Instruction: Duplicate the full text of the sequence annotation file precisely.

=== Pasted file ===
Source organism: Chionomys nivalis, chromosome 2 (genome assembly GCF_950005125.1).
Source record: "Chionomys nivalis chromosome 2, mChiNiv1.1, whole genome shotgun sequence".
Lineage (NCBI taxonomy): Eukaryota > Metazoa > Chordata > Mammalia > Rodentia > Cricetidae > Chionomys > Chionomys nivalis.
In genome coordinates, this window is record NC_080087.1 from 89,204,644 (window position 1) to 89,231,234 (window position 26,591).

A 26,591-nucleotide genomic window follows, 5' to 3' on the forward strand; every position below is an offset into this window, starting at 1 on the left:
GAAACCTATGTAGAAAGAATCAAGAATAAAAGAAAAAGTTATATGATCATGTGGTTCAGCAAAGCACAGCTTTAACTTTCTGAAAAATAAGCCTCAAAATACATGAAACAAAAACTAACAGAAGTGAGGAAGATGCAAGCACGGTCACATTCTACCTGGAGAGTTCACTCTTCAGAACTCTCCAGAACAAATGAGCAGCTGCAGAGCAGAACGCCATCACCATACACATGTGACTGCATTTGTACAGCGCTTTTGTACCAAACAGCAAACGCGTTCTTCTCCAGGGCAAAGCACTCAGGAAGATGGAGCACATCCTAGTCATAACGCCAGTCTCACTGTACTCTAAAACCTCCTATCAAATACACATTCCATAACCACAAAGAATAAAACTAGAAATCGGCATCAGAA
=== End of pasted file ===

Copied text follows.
Source organism: Chionomys nivalis, chromosome 2 (genome assembly GCF_950005125.1).
Source record: "Chionomys nivalis chromosome 2, mChiNiv1.1, whole genome shotgun sequence".
Lineage (NCBI taxonomy): Eukaryota > Metazoa > Chordata > Mammalia > Rodentia > Cricetidae > Chionomys > Chionomys nivalis.
In genome coordinates, this window is record NC_080087.1 from 89,204,644 (window position 1) to 89,231,234 (window position 26,591).

A 26,591-nucleotide genomic window follows, 5' to 3' on the forward strand; every position below is an offset into this window, starting at 1 on the left:
GAAACCTATGTAGAAAGAATCAAGAATAAAAGAAAAAGTTATATGATCATGTGGTTCAGCAAAGCACAGCTTTAACTTTCTGAAAAATAAGCCTCAAAATACATGAAACAAAAACTAACAGAAGTGAGGAAGATGCAAGCACGGTCACATTCTACCTGGAGAGTTCACTCTTCAGAACTCTCCAGAACAAATGAGCAGCTGCAGAGCAGAACGCCATCACCATACACATGTGACTGCATTTGTACAGCGCTTTTGTACCAAACAGCAAACGCGTTCTTCTCCAGGGCAAAGCACTCAGGAAGATGGAGCACATCCTAGTCATAACGCCAGTCTCACTGTACTCTAAAACCTCCTATCAAATACACATTCCATAACCACAAAGAATAAAACTAGAAATCGGCATCAGAA